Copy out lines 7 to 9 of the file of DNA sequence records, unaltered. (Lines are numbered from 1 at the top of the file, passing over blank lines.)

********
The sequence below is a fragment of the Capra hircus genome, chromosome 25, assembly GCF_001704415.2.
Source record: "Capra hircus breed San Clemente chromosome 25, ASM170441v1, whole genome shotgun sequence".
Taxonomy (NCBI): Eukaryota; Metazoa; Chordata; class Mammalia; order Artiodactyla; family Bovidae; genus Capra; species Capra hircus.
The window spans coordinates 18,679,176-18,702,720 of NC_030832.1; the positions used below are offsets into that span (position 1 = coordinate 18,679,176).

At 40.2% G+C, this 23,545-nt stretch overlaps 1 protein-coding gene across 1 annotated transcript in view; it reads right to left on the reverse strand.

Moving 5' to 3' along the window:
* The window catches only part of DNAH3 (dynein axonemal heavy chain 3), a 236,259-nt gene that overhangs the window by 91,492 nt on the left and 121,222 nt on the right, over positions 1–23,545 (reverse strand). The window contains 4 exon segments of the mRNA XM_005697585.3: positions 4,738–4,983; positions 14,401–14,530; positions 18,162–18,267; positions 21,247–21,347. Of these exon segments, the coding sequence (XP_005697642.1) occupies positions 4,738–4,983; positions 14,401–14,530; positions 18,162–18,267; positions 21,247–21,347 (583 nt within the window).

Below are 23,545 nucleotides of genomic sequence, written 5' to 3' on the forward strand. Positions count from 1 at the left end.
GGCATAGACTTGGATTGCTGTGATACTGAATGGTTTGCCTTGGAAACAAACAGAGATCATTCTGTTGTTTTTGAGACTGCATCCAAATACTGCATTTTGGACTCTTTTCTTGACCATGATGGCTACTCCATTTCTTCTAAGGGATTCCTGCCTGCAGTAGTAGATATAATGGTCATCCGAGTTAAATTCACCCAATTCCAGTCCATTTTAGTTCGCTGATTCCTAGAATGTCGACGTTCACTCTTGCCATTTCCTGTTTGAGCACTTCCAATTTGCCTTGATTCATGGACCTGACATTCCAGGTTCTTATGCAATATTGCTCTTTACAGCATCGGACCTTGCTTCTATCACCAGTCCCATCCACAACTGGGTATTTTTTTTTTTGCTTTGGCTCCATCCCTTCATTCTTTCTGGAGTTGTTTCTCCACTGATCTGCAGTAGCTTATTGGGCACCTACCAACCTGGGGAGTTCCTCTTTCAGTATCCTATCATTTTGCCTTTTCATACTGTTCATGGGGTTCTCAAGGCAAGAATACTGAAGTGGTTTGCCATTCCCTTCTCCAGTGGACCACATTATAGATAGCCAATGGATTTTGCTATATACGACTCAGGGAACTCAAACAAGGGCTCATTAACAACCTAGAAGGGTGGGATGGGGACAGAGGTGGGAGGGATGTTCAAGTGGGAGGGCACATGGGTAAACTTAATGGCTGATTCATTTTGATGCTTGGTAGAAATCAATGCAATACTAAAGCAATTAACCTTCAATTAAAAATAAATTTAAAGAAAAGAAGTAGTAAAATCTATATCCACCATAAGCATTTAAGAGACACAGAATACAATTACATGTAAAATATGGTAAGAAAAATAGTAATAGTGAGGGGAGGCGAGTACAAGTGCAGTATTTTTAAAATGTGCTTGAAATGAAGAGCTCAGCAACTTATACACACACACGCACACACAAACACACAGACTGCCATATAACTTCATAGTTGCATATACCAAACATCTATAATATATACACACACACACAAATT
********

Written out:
* The window catches only part of DNAH3 (dynein axonemal heavy chain 3), a 236,259-nt gene that overhangs the window by 91,492 nt on the left and 121,222 nt on the right, over positions 1–23,545 (reverse strand). The window contains 4 exon segments of the mRNA XM_005697585.3: positions 4,738–4,983; positions 14,401–14,530; positions 18,162–18,267; positions 21,247–21,347. Of these exon segments, the coding sequence (XP_005697642.1) occupies positions 4,738–4,983; positions 14,401–14,530; positions 18,162–18,267; positions 21,247–21,347 (583 nt within the window).

Below are 23,545 nucleotides of genomic sequence, written 5' to 3' on the forward strand. Positions count from 1 at the left end.
GGCATAGACTTGGATTGCTGTGATACTGAATGGTTTGCCTTGGAAACAAACAGAGATCATTCTGTTGTTTTTGAGACTGCATCCAAATACTGCATTTTGGACTCTTTTCTTGACCATGATGGCTACTCCATTTCTTCTAAGGGATTCCTGCCTGCAGTAGTAGATATAATGGTCATCCGAGTTAAATTCACCCAATTCCAGTCCATTTTAGTTCGCTGATTCCTAGAATGTCGACGTTCACTCTTGCCATTTCCTGTTTGAGCACTTCCAATTTGCCTTGATTCATGGACCTGACATTCCAGGTTCTTATGCAATATTGCTCTTTACAGCATCGGACCTTGCTTCTATCACCAGTCCCATCCACAACTGGGTATTTTTTTTTTTGCTTTGGCTCCATCCCTTCATTCTTTCTGGAGTTGTTTCTCCACTGATCTGCAGTAGCTTATTGGGCACCTACCAACCTGGGGAGTTCCTCTTTCAGTATCCTATCATTTTGCCTTTTCATACTGTTCATGGGGTTCTCAAGGCAAGAATACTGAAGTGGTTTGCCATTCCCTTCTCCAGTGGACCACATTATAGATAGCCAATGGATTTTGCTATATACGACTCAGGGAACTCAAACAAGGGCTCATTAACAACCTAGAAGGGTGGGATGGGGACAGAGGTGGGAGGGATGTTCAAGTGGGAGGGCACATGGGTAAACTTAATGGCTGATTCATTTTGATGCTTGGTAGAAATCAATGCAATACTAAAGCAATTAACCTTCAATTAAAAATAAATTTAAAGAAAAGAAGTAGTAAAATCTATATCCACCATAAGCATTTAAGAGACACAGAATACAATTACATGTAAAATATGGTAAGAAAAATAGTAATAGTGAGGGGAGGCGAGTACAAGTGCAGTATTTTTAAAATGTGCTTGAAATGAAGAGCTCAGCAACTTATACACACACACGCACACACAAACACACAGACTGCCATATAACTTCATAGTTGCATATACCAAACATCTATAATATATACACACACACACAAATT